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Dhagah Kureh “The Anceint Art-rock”

The art-rock Dhagah-Koure Situated 45km northwest of Hargeisa amid a chain of spectacular granite outcrops (also transliterated as Dagah Kuure, Dagax Gure, and variations thereof) was the most celebrated rock art site in Somaliland prior to the 2002 discovery of Laas Geel.

Dhagah-Koure remains a site of exceptional merit, comprising hundreds of individual bovid, human and other figures spread across at least six different panels on a massive turtleback protuberance.

Tragically, however, several of the paintings  –  which may be more than  5,000  years old  –  were defaced in early 2011, reputedly as a result of a dispute between two local factions over their curatorship.

It remains to be seen whether the damage can be reversed. Although Dhagax Koure is of great interest to rock art enthusiasts, its overall impact doesn’t compare to  Laas geel,  and it should certainly be the second choice for anybody whose resources only stretch to visiting one Somaliland rock art site.


Dhagax  Khoure lies about  90  minutes’  drive from  Hargeisa, allowing for at least three roadblock stops before you reach the junction.  It is accessible only by private vehicles, and although 4×4 is recommended it’s usually possible to get through in an ordinary saloon car, at least in the dry season. It’s advisable to travel with a  recognized operator,  although you could presumably broker a cheaper deal with one of the taxis that operate between Hargeisa and Tog Wajaale or Borama, assuming the driver knows the way or that you’re prepared to try to direct him. As far as we can ascertain, an SPU escort is technically required to accompany you on a visit Dhagax Khoure, but it seems unlikely that this would be enforced by roadblocks on this side of Hargeisa, since they are already accustomed to travelers without SPU protection heading to the Ethiopian border.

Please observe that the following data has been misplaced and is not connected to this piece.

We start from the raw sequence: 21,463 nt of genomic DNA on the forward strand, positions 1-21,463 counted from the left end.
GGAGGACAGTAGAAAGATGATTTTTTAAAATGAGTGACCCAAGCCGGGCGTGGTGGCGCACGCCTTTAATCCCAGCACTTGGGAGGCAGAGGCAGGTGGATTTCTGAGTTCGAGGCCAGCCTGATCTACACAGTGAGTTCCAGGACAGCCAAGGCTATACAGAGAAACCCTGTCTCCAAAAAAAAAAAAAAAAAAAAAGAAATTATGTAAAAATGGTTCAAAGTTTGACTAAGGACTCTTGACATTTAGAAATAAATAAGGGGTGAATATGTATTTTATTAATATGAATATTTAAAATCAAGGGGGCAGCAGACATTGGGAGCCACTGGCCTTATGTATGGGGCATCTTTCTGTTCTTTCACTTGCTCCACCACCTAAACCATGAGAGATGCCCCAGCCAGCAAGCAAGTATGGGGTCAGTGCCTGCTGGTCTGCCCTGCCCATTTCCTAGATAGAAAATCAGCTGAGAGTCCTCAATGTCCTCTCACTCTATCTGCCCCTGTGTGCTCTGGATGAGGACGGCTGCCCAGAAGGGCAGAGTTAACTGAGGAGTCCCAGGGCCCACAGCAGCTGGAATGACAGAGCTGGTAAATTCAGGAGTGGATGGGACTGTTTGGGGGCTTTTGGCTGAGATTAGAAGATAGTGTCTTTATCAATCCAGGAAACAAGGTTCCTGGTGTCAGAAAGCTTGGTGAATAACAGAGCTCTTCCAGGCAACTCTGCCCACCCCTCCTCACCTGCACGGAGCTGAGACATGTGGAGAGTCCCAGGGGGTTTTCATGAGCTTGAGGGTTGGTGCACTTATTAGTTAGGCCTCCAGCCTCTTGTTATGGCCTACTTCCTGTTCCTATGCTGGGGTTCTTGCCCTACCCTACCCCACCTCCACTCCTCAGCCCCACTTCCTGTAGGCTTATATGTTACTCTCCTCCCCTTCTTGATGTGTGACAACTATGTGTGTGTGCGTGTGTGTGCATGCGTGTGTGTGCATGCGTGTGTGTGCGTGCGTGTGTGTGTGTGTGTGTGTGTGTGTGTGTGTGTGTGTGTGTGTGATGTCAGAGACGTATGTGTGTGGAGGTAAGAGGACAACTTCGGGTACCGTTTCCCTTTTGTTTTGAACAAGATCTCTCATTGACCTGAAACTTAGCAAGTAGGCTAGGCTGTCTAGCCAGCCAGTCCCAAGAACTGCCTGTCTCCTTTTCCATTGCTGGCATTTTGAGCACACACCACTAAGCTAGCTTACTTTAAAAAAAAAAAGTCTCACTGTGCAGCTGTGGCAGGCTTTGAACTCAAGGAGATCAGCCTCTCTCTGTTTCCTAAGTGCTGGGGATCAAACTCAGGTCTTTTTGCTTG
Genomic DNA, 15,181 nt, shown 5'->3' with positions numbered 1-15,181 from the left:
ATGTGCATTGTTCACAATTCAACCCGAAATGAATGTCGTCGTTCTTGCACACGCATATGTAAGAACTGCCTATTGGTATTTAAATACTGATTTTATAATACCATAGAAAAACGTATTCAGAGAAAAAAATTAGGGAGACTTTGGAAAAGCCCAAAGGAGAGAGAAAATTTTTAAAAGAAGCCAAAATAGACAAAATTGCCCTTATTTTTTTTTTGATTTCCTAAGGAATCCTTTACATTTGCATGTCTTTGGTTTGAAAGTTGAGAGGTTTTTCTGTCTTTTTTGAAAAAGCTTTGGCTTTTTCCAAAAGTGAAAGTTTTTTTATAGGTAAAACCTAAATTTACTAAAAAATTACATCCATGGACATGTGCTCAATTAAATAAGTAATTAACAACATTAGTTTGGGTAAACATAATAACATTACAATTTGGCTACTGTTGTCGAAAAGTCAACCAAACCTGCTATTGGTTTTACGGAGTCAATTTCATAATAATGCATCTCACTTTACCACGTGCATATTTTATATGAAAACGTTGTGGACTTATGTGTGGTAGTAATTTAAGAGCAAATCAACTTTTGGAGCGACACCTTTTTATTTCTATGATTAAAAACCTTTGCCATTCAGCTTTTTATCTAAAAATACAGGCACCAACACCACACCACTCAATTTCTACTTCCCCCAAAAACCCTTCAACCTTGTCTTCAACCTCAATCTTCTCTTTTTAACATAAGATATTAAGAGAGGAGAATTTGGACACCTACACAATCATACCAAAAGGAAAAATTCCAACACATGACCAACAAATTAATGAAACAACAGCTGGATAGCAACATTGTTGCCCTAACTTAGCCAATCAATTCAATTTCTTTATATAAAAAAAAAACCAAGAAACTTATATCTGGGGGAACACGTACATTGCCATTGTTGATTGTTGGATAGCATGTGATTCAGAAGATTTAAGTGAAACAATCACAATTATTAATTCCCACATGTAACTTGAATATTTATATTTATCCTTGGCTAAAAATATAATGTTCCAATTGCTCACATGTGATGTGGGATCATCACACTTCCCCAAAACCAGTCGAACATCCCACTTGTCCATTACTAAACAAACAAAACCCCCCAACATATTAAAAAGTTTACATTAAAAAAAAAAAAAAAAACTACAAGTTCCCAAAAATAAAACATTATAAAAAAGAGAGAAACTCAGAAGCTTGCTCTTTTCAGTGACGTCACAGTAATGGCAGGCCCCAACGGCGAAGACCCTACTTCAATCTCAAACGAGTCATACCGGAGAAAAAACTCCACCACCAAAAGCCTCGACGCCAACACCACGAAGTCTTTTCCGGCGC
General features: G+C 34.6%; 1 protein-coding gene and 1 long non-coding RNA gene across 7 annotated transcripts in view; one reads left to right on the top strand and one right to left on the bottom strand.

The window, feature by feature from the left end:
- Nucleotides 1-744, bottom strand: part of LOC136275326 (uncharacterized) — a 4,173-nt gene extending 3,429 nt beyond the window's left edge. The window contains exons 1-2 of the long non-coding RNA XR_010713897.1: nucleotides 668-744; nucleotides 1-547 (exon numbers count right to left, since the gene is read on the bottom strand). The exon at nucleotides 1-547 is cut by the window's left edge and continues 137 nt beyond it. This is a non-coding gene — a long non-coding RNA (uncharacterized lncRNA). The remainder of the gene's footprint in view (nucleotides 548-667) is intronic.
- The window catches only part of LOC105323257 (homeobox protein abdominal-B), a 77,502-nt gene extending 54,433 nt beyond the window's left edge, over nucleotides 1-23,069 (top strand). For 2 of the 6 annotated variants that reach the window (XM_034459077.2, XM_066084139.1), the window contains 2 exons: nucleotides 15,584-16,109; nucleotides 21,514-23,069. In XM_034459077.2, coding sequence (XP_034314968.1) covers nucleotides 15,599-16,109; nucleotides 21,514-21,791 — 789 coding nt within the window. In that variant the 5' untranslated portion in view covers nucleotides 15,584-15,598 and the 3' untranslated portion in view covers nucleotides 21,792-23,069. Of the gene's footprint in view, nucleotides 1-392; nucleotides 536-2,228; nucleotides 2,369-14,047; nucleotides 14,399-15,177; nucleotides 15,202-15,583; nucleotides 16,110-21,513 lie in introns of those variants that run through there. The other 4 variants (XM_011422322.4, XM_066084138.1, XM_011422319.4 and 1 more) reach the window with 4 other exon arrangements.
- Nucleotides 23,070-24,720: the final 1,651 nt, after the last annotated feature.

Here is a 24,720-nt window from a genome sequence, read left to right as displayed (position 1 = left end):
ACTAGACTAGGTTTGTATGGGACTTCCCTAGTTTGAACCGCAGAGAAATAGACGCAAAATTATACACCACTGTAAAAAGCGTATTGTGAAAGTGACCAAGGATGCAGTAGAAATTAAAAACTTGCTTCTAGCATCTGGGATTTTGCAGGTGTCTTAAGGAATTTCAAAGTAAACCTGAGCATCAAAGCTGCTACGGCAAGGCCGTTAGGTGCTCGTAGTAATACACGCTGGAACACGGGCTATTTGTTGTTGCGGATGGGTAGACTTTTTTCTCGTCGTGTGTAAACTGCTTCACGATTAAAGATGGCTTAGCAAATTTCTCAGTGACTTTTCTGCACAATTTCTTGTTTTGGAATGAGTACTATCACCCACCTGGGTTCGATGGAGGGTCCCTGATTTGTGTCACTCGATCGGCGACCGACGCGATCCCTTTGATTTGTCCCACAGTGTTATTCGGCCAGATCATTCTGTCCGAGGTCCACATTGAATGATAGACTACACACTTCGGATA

To get to Dhagax Khoure from Hargeisa, follow the surfaced Borama road out past the first roadblock for 27.5km (N 9°39.609, E 43°47.787; if you arrive at the village of Arabsiyo then you’ve gone 4km too far). Here, you must turn right onto an unclear and unmarked sandy track that runs in a broadly northerly direction for 5km, after which the conspicuous ragged outline of the rocky hills surrounding Dhagax Khoure are visible to the left. Depending on which of several crisscrossing tracks you follow from this point, it’s another 12–15km to the car park below the site (N 9°43.695, E 43°51.949). There is no formal entrance gate or signpost to indicate you’ve arrived, and it may take a few minutes to locate the caretaker, who lives nearby and can show you all the key panels,  but will expect a  tip  (around US$5–10 feels about right).


Two particular panels stand out: the evocatively named Got Libah (‘House of the Lion’), where a montage of superimposed cows is depicted in several different styles, presumably painted over a period of many years, and the more prosaically titled Shelter One, which contains a more stylistically cohesive ensemble of 68 cows and 156 human figures spread over an area of perhaps 10m2. Close to the base of the hill is a mysterious tomb of unknown vintage, which can be entered through a narrow crack at the base of a hollow rock. A moderately tall person can actually stand up inside the tomb.

Antiquities aside,  Dhagax  Khoure lies in a  striking landscape of balancing boulders that recalls the Valley of Marvels (near Jijiga, in eastern Ethiopia), and the area is reputedly earmarked for national park status. It certainly seems to hold a fair amount of wildlife, most visibly gerenuk and dik-dik on the plains, and rock hyraxes and gaudy agama lizards in the hills. It may also be that other lesser-known (or just lesser) rock art sites exist in the surrounding area: indeed, one local source mentioned that more than 35 panels are dotted around nearby.

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